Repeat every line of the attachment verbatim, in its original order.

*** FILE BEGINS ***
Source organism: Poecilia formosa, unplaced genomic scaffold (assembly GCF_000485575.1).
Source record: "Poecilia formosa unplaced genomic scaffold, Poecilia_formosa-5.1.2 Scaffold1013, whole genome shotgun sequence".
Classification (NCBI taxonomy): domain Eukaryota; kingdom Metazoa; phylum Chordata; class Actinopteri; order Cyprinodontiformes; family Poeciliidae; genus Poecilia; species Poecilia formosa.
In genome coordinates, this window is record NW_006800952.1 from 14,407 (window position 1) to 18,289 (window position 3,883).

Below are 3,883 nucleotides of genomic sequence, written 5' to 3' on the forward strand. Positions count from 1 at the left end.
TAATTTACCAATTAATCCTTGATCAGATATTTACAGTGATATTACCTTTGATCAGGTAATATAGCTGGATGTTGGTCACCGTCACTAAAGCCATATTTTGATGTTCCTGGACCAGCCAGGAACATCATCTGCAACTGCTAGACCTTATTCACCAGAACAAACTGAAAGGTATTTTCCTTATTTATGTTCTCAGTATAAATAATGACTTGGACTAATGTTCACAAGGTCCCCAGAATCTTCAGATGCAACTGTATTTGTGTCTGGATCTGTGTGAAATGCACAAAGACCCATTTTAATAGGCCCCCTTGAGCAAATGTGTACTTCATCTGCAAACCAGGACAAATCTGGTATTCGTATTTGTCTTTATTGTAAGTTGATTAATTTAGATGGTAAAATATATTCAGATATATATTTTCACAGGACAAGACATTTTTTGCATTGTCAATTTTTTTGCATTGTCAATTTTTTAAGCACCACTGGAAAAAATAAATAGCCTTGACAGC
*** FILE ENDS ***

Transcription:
Source organism: Poecilia formosa, unplaced genomic scaffold (assembly GCF_000485575.1).
Source record: "Poecilia formosa unplaced genomic scaffold, Poecilia_formosa-5.1.2 Scaffold1013, whole genome shotgun sequence".
Classification (NCBI taxonomy): domain Eukaryota; kingdom Metazoa; phylum Chordata; class Actinopteri; order Cyprinodontiformes; family Poeciliidae; genus Poecilia; species Poecilia formosa.
In genome coordinates, this window is record NW_006800952.1 from 14,407 (window position 1) to 18,289 (window position 3,883).

Below are 3,883 nucleotides of genomic sequence, written 5' to 3' on the forward strand. Positions count from 1 at the left end.
TAATTTACCAATTAATCCTTGATCAGATATTTACAGTGATATTACCTTTGATCAGGTAATATAGCTGGATGTTGGTCACCGTCACTAAAGCCATATTTTGATGTTCCTGGACCAGCCAGGAACATCATCTGCAACTGCTAGACCTTATTCACCAGAACAAACTGAAAGGTATTTTCCTTATTTATGTTCTCAGTATAAATAATGACTTGGACTAATGTTCACAAGGTCCCCAGAATCTTCAGATGCAACTGTATTTGTGTCTGGATCTGTGTGAAATGCACAAAGACCCATTTTAATAGGCCCCCTTGAGCAAATGTGTACTTCATCTGCAAACCAGGACAAATCTGGTATTCGTATTTGTCTTTATTGTAAGTTGATTAATTTAGATGGTAAAATATATTCAGATATATATTTTCACAGGACAAGACATTTTTTGCATTGTCAATTTTTTTGCATTGTCAATTTTTTAAGCACCACTGGAAAAAATAAATAGCCTTGACAGC